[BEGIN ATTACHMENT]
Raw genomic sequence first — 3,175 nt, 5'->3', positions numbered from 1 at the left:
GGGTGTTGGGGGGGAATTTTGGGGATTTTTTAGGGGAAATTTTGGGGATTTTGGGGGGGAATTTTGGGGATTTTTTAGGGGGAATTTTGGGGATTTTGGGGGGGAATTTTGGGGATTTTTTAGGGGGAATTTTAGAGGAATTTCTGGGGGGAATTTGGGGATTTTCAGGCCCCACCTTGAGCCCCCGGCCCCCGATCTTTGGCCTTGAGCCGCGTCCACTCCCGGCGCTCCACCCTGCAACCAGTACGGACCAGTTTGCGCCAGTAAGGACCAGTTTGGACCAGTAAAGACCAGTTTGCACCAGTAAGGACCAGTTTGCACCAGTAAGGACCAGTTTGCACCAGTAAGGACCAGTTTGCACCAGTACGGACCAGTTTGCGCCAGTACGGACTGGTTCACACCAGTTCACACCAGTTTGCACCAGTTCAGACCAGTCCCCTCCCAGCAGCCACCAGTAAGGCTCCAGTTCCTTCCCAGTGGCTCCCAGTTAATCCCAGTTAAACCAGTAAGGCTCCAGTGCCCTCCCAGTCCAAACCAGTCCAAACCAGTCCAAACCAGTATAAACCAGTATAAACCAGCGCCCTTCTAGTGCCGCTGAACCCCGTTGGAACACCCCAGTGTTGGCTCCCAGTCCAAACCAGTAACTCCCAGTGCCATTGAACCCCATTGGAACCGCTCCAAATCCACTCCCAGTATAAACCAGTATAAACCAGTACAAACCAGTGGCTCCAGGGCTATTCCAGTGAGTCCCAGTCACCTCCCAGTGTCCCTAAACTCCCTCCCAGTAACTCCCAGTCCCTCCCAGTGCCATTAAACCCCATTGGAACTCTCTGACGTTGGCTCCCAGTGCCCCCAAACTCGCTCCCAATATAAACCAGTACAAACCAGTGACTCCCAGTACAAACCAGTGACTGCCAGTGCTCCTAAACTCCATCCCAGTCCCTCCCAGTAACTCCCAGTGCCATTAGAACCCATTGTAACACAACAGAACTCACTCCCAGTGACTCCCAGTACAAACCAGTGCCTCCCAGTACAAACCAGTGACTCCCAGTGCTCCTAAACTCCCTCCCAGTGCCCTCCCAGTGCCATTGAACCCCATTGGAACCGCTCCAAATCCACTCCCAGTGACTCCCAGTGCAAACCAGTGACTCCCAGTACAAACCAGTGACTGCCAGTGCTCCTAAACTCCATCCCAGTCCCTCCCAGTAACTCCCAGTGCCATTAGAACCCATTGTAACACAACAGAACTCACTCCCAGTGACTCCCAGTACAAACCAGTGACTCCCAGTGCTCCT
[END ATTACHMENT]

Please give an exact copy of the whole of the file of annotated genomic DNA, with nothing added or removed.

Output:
Raw genomic sequence first — 3,175 nt, 5'->3', positions numbered from 1 at the left:
GGGTGTTGGGGGGGAATTTTGGGGATTTTTTAGGGGAAATTTTGGGGATTTTGGGGGGGAATTTTGGGGATTTTTTAGGGGGAATTTTGGGGATTTTGGGGGGGAATTTTGGGGATTTTTTAGGGGGAATTTTAGAGGAATTTCTGGGGGGAATTTGGGGATTTTCAGGCCCCACCTTGAGCCCCCGGCCCCCGATCTTTGGCCTTGAGCCGCGTCCACTCCCGGCGCTCCACCCTGCAACCAGTACGGACCAGTTTGCGCCAGTAAGGACCAGTTTGGACCAGTAAAGACCAGTTTGCACCAGTAAGGACCAGTTTGCACCAGTAAGGACCAGTTTGCACCAGTAAGGACCAGTTTGCACCAGTACGGACCAGTTTGCGCCAGTACGGACTGGTTCACACCAGTTCACACCAGTTTGCACCAGTTCAGACCAGTCCCCTCCCAGCAGCCACCAGTAAGGCTCCAGTTCCTTCCCAGTGGCTCCCAGTTAATCCCAGTTAAACCAGTAAGGCTCCAGTGCCCTCCCAGTCCAAACCAGTCCAAACCAGTCCAAACCAGTATAAACCAGTATAAACCAGCGCCCTTCTAGTGCCGCTGAACCCCGTTGGAACACCCCAGTGTTGGCTCCCAGTCCAAACCAGTAACTCCCAGTGCCATTGAACCCCATTGGAACCGCTCCAAATCCACTCCCAGTATAAACCAGTATAAACCAGTACAAACCAGTGGCTCCAGGGCTATTCCAGTGAGTCCCAGTCACCTCCCAGTGTCCCTAAACTCCCTCCCAGTAACTCCCAGTCCCTCCCAGTGCCATTAAACCCCATTGGAACTCTCTGACGTTGGCTCCCAGTGCCCCCAAACTCGCTCCCAATATAAACCAGTACAAACCAGTGACTCCCAGTACAAACCAGTGACTGCCAGTGCTCCTAAACTCCATCCCAGTCCCTCCCAGTAACTCCCAGTGCCATTAGAACCCATTGTAACACAACAGAACTCACTCCCAGTGACTCCCAGTACAAACCAGTGCCTCCCAGTACAAACCAGTGACTCCCAGTGCTCCTAAACTCCCTCCCAGTGCCCTCCCAGTGCCATTGAACCCCATTGGAACCGCTCCAAATCCACTCCCAGTGACTCCCAGTGCAAACCAGTGACTCCCAGTACAAACCAGTGACTGCCAGTGCTCCTAAACTCCATCCCAGTCCCTCCCAGTAACTCCCAGTGCCATTAGAACCCATTGTAACACAACAGAACTCACTCCCAGTGACTCCCAGTACAAACCAGTGACTCCCAGTGCTCCT